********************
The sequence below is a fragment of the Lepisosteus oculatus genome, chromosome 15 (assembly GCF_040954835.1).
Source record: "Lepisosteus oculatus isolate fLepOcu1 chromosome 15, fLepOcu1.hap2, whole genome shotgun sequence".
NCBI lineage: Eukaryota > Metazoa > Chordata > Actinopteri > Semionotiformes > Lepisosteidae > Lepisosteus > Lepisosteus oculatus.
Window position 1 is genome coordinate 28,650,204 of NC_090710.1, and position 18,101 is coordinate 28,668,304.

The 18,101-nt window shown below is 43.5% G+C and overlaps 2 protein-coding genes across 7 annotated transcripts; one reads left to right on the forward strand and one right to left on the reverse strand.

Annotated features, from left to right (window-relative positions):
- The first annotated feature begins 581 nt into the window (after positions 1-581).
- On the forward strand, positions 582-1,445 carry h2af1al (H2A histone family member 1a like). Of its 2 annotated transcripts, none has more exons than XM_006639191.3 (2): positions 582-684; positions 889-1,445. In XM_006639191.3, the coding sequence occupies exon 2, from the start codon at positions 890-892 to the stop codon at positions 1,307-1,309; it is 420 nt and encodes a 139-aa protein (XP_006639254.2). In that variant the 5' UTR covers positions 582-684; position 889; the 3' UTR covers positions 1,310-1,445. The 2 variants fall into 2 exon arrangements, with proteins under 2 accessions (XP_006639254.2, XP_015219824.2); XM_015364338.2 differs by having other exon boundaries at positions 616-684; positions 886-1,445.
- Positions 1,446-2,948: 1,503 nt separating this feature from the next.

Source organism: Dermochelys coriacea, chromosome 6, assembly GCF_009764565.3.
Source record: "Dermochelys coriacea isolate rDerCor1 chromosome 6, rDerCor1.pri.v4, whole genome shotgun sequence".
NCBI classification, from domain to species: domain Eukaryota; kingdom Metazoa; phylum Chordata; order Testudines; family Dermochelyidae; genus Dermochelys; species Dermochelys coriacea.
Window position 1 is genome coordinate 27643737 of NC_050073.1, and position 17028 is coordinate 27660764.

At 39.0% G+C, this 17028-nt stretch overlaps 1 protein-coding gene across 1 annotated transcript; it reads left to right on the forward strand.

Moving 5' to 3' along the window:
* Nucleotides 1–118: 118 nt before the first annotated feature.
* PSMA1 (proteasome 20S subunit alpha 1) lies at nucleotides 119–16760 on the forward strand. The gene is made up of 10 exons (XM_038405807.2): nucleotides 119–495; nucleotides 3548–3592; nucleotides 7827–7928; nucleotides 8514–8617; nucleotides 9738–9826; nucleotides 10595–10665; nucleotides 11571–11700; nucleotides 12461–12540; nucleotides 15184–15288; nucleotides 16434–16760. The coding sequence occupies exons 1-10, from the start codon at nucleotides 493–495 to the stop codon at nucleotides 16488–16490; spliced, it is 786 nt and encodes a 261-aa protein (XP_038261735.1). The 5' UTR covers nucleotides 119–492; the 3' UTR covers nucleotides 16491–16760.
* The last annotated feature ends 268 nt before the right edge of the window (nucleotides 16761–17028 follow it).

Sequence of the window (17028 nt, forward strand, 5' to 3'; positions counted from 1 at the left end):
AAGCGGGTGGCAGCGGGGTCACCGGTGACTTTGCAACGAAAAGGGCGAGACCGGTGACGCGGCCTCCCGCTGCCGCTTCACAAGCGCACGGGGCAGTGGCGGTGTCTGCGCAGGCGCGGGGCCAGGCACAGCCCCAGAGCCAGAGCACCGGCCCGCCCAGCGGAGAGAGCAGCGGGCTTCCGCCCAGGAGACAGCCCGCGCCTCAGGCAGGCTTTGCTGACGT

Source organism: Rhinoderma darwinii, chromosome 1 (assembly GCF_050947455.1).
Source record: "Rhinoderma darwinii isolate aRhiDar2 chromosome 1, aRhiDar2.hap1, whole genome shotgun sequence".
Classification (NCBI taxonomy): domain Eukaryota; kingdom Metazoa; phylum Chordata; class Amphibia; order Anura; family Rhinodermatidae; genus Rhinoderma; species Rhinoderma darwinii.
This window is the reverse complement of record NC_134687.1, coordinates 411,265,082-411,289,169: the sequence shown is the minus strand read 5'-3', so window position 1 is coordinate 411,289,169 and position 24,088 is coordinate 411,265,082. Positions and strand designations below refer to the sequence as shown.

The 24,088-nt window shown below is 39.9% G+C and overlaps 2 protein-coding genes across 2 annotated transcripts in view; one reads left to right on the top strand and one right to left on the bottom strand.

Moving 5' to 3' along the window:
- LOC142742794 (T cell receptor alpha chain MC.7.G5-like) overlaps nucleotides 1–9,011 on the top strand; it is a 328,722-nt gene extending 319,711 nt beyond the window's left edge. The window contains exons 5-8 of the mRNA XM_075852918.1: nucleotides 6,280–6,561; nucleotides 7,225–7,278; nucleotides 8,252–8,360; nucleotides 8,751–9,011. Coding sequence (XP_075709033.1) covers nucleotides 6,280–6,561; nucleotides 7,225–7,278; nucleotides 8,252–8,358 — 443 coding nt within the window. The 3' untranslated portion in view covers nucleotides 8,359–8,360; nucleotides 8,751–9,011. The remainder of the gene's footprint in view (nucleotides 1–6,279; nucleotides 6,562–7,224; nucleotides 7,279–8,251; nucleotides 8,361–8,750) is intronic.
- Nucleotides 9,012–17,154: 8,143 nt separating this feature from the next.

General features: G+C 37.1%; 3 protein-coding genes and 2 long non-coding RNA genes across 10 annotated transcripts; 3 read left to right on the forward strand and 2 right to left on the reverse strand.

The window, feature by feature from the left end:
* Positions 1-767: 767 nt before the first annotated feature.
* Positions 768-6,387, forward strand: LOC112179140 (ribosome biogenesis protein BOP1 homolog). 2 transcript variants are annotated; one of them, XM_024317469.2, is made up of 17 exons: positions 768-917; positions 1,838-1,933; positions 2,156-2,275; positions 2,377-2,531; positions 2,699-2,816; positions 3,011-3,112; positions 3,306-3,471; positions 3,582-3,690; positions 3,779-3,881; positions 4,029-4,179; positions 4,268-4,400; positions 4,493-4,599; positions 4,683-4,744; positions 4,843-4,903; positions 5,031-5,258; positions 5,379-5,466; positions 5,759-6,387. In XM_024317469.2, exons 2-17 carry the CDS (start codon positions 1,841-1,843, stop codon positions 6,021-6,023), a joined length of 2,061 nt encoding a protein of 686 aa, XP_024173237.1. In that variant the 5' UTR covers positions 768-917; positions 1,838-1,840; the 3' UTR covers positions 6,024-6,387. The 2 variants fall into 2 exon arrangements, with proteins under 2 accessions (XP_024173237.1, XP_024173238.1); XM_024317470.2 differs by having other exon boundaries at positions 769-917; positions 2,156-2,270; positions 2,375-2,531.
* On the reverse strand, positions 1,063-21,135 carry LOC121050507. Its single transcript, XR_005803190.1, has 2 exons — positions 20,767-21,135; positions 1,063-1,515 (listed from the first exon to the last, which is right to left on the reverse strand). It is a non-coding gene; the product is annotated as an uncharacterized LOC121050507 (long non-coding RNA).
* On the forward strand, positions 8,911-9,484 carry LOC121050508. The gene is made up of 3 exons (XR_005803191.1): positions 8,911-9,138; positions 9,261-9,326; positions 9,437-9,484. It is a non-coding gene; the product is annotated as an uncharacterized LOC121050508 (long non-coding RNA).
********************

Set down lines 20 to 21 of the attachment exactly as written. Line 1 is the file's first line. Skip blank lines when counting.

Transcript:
AAGCGGGTGGCAGCGGGGTCACCGGTGACTTTGCAACGAAAAGGGCGAGACCGGTGACGCGGCCTCCCGCTGCCGCTTCACAAGCGCACGGGGCAGTGGCGGTGTCTGCGCAGGCGCGGGGCCAGGCACAGCCCCAGAGCCAGAGCACCGGCCCGCCCAGCGGAGAGAGCAGCGGGCTTCCGCCCAGGAGACAGCCCGCGCCTCAGGCAGGCTTTGCTGACGT

Source organism: Rhinoderma darwinii, chromosome 1 (assembly GCF_050947455.1).